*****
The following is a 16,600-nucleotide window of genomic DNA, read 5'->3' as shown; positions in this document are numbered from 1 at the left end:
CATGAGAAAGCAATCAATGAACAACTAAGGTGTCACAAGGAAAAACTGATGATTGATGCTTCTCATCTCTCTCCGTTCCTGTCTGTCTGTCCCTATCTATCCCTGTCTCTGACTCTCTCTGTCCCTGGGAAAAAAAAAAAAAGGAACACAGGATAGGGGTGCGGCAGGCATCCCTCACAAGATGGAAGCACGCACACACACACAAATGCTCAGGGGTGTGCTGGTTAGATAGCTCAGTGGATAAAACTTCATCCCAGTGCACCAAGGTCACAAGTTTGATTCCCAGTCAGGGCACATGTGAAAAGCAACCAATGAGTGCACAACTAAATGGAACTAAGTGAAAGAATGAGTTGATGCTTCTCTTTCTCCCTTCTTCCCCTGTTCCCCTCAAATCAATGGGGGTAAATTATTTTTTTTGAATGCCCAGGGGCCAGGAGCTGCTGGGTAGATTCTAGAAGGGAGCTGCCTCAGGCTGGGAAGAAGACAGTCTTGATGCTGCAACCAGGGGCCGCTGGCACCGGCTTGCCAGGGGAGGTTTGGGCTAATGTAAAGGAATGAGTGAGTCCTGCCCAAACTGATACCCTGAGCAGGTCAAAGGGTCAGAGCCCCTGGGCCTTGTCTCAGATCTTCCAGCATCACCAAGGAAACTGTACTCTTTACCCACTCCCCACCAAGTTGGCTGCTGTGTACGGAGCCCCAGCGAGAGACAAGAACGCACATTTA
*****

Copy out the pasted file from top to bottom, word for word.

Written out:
The following is a 16,600-nucleotide window of genomic DNA, read 5'->3' as shown; positions in this document are numbered from 1 at the left end:
CATGAGAAAGCAATCAATGAACAACTAAGGTGTCACAAGGAAAAACTGATGATTGATGCTTCTCATCTCTCTCCGTTCCTGTCTGTCTGTCCCTATCTATCCCTGTCTCTGACTCTCTCTGTCCCTGGGAAAAAAAAAAAAAGGAACACAGGATAGGGGTGCGGCAGGCATCCCTCACAAGATGGAAGCACGCACACACACACAAATGCTCAGGGGTGTGCTGGTTAGATAGCTCAGTGGATAAAACTTCATCCCAGTGCACCAAGGTCACAAGTTTGATTCCCAGTCAGGGCACATGTGAAAAGCAACCAATGAGTGCACAACTAAATGGAACTAAGTGAAAGAATGAGTTGATGCTTCTCTTTCTCCCTTCTTCCCCTGTTCCCCTCAAATCAATGGGGGTAAATTATTTTTTTTGAATGCCCAGGGGCCAGGAGCTGCTGGGTAGATTCTAGAAGGGAGCTGCCTCAGGCTGGGAAGAAGACAGTCTTGATGCTGCAACCAGGGGCCGCTGGCACCGGCTTGCCAGGGGAGGTTTGGGCTAATGTAAAGGAATGAGTGAGTCCTGCCCAAACTGATACCCTGAGCAGGTCAAAGGGTCAGAGCCCCTGGGCCTTGTCTCAGATCTTCCAGCATCACCAAGGAAACTGTACTCTTTACCCACTCCCCACCAAGTTGGCTGCTGTGTACGGAGCCCCAGCGAGAGACAAGAACGCACATTTA